You'll often find exponents within equations and calculations being added, subtracted, divided, multiplied, etc. In these cases, you need to know how to deal with exponents and how these equations will affects the exponents.

These are called the "rules of exponents." Here are the most common ones you need to know.

### Adding Exponents

When you're adding numbers with exponents, you take the exponent of the bases first and then add the results of those products. Here's an example:

5^{(2)} + 6^{(3)}

= (5*5) + (6*6*6)

= 25 + 216

**= 241**

If you are adding exponents that have the same base number, you can simplify it like this:

a^{(n)} + a^{(n)}

= 2a^{(n)}

### Subtracting Exponents

Just as with adding, when you're subtracting numbers with exponents, you take the exponent of the base numbers first and then subtract the results of those products. For example:

### Multiplying Exponents

Sometimes, you'll see exponents with the same base number multiplied. In this case, you add together the exponents. This is called the product rule.

This looks like this:

a^{(m)} * a^{(n)}

= a^{(m+n)}

Here's an example problem:

10^{(3)} * 10^{(2)}

= 10^{(3+2)}

= 10^{(5)}

**= 100,000**

You might also find a situation where bases being multiplied are taken to the same exponent like this:

In this case, you would apply the exponent to each of the bases individually then multiply the results of those products, like this:

### Dividing Exponents

Dividing two exponents that share the same base can be simplified by subtracting the exponents. This is called the quotient rule.

Here it is visually so you can understand it a bit better:

a^{(m)} / a^{(n)}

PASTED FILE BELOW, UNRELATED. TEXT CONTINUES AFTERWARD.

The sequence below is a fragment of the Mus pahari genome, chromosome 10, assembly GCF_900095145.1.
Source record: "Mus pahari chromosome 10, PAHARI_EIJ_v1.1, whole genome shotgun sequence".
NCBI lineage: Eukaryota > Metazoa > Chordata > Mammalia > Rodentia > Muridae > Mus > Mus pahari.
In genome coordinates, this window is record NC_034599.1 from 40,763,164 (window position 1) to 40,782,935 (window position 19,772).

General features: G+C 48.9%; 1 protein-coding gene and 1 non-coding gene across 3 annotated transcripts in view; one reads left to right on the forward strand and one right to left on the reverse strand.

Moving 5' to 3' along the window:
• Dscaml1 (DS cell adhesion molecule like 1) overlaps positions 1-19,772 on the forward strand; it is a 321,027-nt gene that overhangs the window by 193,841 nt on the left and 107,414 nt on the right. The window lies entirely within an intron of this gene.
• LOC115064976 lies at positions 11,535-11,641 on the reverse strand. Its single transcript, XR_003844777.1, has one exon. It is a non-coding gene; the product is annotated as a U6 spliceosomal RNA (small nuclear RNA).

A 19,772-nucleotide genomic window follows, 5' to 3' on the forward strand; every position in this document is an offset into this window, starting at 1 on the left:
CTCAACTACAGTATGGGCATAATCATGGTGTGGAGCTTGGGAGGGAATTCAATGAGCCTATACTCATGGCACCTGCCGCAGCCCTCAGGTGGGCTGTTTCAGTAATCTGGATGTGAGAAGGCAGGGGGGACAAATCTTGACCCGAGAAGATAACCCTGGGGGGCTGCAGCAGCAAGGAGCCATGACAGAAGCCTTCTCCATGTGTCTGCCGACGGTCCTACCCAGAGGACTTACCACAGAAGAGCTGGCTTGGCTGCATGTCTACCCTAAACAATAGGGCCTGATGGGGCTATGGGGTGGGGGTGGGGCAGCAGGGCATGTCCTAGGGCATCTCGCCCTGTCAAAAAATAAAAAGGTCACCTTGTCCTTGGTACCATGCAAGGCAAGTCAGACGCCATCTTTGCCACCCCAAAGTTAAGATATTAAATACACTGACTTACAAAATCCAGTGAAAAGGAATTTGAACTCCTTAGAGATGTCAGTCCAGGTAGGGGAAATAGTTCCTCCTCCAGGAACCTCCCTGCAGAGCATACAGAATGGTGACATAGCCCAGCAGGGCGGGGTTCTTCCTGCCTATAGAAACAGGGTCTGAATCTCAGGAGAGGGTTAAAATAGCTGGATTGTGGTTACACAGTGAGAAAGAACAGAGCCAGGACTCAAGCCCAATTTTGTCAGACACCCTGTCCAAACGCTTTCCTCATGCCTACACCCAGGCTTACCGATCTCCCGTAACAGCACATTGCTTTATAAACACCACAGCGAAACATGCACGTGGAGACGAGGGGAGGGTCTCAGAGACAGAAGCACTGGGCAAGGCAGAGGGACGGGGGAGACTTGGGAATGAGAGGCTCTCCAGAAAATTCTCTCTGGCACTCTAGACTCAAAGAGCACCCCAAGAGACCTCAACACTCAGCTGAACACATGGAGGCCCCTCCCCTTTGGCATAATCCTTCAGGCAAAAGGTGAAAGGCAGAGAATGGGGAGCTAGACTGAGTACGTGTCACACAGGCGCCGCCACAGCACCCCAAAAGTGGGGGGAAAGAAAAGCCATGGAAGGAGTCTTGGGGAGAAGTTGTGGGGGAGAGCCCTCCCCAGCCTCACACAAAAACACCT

= a^{(m-n)}

The only stipulation here is that the base cannot be equal to zero (you cannot divide by 0).

Similar to the multiplication rule, if you have two bases being divided that are taken to the power of n, you apply that n exponent to both bases, then divide. This looks like this:

(a / c)^{n}

= (a^{(n)}) / (c^{(n)})

### The Exponent of an Exponent

Taking an exponent to the power of another exponent can be simplified by multiplying the two exponents together. This is called the power rule, and it looks like this:

Here's an example:

(8^{(2)})^{3}

= 8^{(2*3)}

= 8^{5}

**= 32,768**

### Negative Exponents

When you have an exponent that's negative, this means you get the reciprocal of the base raised to that power. This is a bit wordy, so let's look at what this looks like:

However, in this case, the base cannot be 0. This would result in dividing by 0, which cannot be done.

### Fraction Exponents

If you have an exponent that's a fraction that has a numerator of 1 and a denominator of "n", you take the nth root of the base number.

For example, if you had 16^{(1/2)}, you would take the square root of 16 to get an answer of 4.

If you had 125^{(1/3)}, you would take the cube root of 125, which would give you an answer of 5.

### Exponent as 1 or 0

Any integer to the power of 1 will simply give you that integer.

10^{1} = 10

167^{1} = 167

0^{1} = 0.

Any integer taken to the 0th power will give you an answer of 1.

10^{0} = 1

167^{0} = 1

0^{0} = 1.